Seed money

A proposed urban garden near Lake Eola is burdened by ties to a giant agribusiness

Eola Garden community engagement meeting, hosted by Melissa Barron

Thursday, Sept. 29 at 5:30 p.m.
Urban ReThink

When Tia Meer first heard the proposal for the garden, she was ecstatic. Her colleague Richard Powell says he was “grinning from ear to ear.” At the July 20 Organic Growers meeting held at Leu Gardens, a woman named Melissa Barron announced that she had permission from the city of Orlando to plant a vegetable garden in the long-vacant patch of land next to the Panera Bread near Lake Eola, on Robinson Street. Barron’s boyfriend, the ubiquitous downtown developer Craig Ustler, came up with the idea for his unused, .35-acre piece of land more than two years ago when the real estate slump showed no signs of letting up. But neither Ustler nor Barron are experienced gardeners, so they needed the help of those who were – people like Meer and Powell. Ideally, once the garden was producing food, Ustler’s three downtown restaurants would have a supply of fresh, local produce, while Meer, the president of the Simple Living Institute, and Powell, at the time an assistant manager for the Homegrown Local Food Cooperative, would have the opportunity to spread the gospel of growing one’s own food through hands-on educational programs. It was “a dream come true,” according to Meer, who had already been searching for ways her organization could “give city folk an opportunity to experience the process of growing food.”

There was, however, one caveat. Barron said that the garden would have a corporate sponsor: her employer, Syngenta Professional Products. Meer had never heard of the company, so she did some research when she got home from the meeting. What she found frightened her: Syngenta, headquartered in Switzerland, is a multibillion dollar business specializing in the production of genetically modified seeds, as well as pesticides and herbicides. From the perspective of Meer and like-minded organic growers, it’s a conglomerate comparable in destructive potential to the Monsanto Co., which is known for its “ruthless legal battles against small farmers,” as Vanity Fair put it in a 2008 story on the company. When it was clear that Syngenta’s involvement was non-negotiable, Meer and Powell withdrew their support. Without the endorsement of the city’s de facto “gardening authorities,” Powell figured, the idea was dead. But earlier this month, he learned that Barron was moving forward with plans for the Eola Garden. Powell sounded an alarm on Facebook: “Community garden or corporate profit positioning?” he wrote. The message spread throughout Orlando’s network of organic growers, and in turn, so did the notion that the tendrils of Big Ag had spread to Orlando’s local growing community.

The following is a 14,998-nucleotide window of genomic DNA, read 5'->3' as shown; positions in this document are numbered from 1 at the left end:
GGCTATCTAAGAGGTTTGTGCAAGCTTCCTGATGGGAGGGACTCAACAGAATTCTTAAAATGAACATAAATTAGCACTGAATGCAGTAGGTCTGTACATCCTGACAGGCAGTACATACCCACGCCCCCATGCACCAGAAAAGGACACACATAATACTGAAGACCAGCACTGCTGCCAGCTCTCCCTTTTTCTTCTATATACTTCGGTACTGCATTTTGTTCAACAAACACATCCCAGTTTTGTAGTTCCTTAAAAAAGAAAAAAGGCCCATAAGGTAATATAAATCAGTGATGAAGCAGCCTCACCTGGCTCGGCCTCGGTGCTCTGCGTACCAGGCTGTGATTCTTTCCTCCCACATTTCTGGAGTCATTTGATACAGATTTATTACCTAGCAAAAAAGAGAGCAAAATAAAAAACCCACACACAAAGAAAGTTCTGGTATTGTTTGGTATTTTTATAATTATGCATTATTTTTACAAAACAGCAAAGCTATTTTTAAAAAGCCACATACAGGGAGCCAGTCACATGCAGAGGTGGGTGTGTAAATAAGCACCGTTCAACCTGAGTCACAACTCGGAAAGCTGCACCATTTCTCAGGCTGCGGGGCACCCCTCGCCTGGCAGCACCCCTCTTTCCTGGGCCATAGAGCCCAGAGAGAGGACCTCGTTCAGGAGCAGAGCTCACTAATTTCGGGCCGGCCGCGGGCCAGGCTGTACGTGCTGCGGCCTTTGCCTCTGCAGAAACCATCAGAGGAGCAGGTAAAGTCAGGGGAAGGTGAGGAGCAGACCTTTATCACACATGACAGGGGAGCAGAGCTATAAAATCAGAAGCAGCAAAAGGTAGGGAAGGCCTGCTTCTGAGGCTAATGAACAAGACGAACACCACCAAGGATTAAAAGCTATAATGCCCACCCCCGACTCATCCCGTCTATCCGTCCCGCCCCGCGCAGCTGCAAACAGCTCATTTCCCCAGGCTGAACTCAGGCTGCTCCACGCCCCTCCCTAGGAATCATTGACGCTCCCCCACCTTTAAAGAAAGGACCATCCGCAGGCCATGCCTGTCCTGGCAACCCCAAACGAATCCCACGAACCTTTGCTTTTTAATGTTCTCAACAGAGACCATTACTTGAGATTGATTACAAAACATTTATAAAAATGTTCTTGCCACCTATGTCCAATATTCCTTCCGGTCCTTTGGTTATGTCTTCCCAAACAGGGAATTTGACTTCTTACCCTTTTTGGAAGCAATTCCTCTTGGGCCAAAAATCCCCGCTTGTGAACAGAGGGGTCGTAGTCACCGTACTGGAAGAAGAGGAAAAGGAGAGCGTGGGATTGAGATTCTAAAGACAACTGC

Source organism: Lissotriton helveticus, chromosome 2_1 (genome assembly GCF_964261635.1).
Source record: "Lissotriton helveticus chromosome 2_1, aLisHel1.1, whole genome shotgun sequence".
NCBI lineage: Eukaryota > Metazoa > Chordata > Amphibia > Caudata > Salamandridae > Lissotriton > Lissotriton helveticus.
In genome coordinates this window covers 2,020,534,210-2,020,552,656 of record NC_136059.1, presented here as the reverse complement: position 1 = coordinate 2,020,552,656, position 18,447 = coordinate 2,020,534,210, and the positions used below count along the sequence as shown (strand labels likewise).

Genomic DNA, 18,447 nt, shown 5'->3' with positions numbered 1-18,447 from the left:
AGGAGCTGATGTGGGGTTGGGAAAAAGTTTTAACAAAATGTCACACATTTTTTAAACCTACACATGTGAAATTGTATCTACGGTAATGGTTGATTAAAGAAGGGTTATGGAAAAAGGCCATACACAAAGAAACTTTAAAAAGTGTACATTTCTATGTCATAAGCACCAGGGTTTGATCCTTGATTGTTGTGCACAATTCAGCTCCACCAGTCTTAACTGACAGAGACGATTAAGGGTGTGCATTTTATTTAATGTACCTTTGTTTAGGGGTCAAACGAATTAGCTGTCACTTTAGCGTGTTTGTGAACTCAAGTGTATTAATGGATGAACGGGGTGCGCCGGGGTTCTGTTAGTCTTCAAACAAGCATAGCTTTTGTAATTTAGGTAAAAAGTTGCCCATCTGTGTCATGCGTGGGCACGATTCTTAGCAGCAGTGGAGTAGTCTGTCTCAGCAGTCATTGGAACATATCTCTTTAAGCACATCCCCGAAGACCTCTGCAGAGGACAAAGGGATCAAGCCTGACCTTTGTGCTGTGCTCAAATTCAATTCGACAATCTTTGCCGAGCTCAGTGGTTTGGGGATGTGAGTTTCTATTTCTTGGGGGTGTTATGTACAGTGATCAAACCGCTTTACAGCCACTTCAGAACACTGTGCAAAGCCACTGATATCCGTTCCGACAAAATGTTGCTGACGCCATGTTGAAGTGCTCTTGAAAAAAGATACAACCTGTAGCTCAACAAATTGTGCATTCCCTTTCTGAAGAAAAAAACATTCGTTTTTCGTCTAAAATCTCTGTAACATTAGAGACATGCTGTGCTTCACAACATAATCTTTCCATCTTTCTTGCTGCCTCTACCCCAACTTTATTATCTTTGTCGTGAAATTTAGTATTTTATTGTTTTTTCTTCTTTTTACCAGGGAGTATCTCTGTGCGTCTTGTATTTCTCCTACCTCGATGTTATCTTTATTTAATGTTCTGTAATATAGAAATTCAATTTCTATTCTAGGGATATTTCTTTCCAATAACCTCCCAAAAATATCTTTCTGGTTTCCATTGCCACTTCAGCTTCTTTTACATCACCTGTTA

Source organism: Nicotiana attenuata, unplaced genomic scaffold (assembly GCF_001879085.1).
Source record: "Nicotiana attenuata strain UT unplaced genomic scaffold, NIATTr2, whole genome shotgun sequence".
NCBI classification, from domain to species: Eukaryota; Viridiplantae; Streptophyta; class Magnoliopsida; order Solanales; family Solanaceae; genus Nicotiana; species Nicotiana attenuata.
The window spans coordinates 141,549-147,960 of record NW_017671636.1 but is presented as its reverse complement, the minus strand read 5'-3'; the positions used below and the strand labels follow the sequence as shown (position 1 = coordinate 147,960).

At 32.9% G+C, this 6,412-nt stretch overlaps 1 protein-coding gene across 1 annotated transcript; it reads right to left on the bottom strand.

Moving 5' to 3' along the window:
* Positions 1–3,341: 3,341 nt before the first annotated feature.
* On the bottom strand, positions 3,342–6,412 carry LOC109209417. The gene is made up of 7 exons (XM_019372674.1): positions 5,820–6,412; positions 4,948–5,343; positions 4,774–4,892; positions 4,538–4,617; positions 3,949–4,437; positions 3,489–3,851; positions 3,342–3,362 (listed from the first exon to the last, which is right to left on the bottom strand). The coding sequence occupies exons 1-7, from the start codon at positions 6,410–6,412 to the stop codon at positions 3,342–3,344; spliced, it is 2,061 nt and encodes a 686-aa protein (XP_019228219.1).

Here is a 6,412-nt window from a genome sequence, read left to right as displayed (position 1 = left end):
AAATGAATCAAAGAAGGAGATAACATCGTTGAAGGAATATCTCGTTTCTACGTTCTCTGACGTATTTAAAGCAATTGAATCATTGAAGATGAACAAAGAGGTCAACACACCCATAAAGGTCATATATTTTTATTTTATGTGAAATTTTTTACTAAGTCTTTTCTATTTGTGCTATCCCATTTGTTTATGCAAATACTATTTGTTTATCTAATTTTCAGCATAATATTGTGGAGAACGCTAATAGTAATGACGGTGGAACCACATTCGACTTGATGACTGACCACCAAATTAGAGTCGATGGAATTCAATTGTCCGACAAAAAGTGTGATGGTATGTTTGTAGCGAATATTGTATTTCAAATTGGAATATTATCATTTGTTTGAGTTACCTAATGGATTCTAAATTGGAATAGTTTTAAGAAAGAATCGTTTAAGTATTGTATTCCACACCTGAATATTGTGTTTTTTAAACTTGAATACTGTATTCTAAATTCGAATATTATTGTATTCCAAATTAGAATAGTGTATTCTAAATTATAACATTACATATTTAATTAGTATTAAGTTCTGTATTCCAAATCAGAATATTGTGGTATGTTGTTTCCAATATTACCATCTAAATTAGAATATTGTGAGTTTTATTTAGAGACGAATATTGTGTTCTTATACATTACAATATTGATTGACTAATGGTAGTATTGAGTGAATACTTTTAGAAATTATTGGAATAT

According to Barron, the Eola Garden is slated to be a fenced-in “private urban garden,” not a “community garden,” as Powell called it. “We never used the C-word,” Barron says. Still, despite the fact that neither the land nor the project nor the vegetables’ final destination is public, local growers worry about the interactive classes in the garden planned for Howard Middle School students. Emily Ruff, director of the Florida School of Holistic Living, fears that a garden associated with Syngenta will give students a perverted idea of sustainability. She mentions the “terminator gene,” a genetic modification that causes a crop’s second-generation seeds to be sterile. In theory, this guarantees that growers will need to purchase new seeds with each planting season, hence, funneling more money into agribusiness companies that sell them. “It’s not a way to keep a farm in business – it’s a way to keep a corporation in business,” Ruff says. “I certainly consider it a poor example of sustainability to be teaching those middle schoolers.” (Though Syngenta reportedly holds several patents on terminator technology, it also maintains a policy prohibiting the commercial production of terminator seeds.)